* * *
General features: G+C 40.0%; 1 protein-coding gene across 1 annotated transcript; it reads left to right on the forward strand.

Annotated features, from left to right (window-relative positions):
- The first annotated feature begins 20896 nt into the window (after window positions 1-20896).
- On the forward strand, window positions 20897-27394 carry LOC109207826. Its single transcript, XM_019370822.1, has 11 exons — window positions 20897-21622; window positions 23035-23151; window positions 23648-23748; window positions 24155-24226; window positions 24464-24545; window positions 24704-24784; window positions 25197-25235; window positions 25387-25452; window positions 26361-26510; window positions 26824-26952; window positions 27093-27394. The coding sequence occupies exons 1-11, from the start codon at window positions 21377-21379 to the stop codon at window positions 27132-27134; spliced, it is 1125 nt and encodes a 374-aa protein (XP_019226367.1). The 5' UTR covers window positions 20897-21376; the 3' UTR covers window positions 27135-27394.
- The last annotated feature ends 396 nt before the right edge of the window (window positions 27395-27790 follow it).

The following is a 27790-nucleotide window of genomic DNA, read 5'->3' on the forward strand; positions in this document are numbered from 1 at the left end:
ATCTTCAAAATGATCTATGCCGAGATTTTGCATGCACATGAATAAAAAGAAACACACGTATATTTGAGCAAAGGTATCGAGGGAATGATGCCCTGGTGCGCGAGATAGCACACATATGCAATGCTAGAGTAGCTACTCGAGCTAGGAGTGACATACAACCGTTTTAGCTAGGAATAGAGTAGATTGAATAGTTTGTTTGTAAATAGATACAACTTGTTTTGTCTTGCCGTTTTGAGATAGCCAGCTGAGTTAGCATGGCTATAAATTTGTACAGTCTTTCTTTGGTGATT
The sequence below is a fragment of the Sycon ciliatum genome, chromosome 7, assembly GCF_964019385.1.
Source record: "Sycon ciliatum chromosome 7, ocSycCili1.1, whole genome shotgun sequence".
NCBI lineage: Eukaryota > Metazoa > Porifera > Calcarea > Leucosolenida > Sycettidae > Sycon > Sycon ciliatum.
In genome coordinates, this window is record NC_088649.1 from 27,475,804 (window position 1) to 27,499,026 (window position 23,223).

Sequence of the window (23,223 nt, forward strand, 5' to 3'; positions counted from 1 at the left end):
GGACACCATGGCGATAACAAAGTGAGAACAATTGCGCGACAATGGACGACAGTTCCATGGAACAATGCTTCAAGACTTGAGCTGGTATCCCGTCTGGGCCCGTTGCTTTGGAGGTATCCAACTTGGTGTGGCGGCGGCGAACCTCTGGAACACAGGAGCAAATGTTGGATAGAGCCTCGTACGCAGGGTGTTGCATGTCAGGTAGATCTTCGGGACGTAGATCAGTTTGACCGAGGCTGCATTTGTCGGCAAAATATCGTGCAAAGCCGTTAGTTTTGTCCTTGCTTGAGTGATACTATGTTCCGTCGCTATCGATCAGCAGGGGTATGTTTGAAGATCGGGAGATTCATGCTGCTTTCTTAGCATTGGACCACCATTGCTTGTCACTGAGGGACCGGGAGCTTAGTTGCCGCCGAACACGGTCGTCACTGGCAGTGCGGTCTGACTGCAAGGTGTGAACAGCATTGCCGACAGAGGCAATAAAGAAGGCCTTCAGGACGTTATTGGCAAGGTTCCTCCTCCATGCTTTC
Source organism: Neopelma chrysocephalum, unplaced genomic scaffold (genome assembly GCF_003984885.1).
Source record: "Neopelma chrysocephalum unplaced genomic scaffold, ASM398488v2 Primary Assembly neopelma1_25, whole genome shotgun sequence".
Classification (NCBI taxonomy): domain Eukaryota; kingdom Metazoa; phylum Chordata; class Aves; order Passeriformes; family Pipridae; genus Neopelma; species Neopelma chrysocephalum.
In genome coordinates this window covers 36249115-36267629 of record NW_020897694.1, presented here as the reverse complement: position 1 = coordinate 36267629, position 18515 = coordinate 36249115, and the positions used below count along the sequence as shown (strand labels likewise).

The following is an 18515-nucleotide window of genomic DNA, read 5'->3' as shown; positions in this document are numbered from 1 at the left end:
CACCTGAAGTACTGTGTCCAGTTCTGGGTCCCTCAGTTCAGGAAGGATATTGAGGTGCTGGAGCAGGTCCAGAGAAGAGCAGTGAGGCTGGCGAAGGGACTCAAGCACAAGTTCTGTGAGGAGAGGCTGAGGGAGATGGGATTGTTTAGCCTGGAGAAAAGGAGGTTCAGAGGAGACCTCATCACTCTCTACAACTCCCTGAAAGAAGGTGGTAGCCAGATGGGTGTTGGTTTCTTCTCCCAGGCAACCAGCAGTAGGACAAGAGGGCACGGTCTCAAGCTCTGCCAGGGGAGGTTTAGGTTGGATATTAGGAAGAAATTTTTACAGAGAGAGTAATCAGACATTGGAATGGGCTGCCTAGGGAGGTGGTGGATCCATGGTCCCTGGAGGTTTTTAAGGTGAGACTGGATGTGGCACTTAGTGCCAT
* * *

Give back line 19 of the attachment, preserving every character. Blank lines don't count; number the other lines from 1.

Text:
CACCTGAAGTACTGTGTCCAGTTCTGGGTCCCTCAGTTCAGGAAGGATATTGAGGTGCTGGAGCAGGTCCAGAGAAGAGCAGTGAGGCTGGCGAAGGGACTCAAGCACAAGTTCTGTGAGGAGAGGCTGAGGGAGATGGGATTGTTTAGCCTGGAGAAAAGGAGGTTCAGAGGAGACCTCATCACTCTCTACAACTCCCTGAAAGAAGGTGGTAGCCAGATGGGTGTTGGTTTCTTCTCCCAGGCAACCAGCAGTAGGACAAGAGGGCACGGTCTCAAGCTCTGCCAGGGGAGGTTTAGGTTGGATATTAGGAAGAAATTTTTACAGAGAGAGTAATCAGACATTGGAATGGGCTGCCTAGGGAGGTGGTGGATCCATGGTCCCTGGAGGTTTTTAAGGTGAGACTGGATGTGGCACTTAGTGCCAT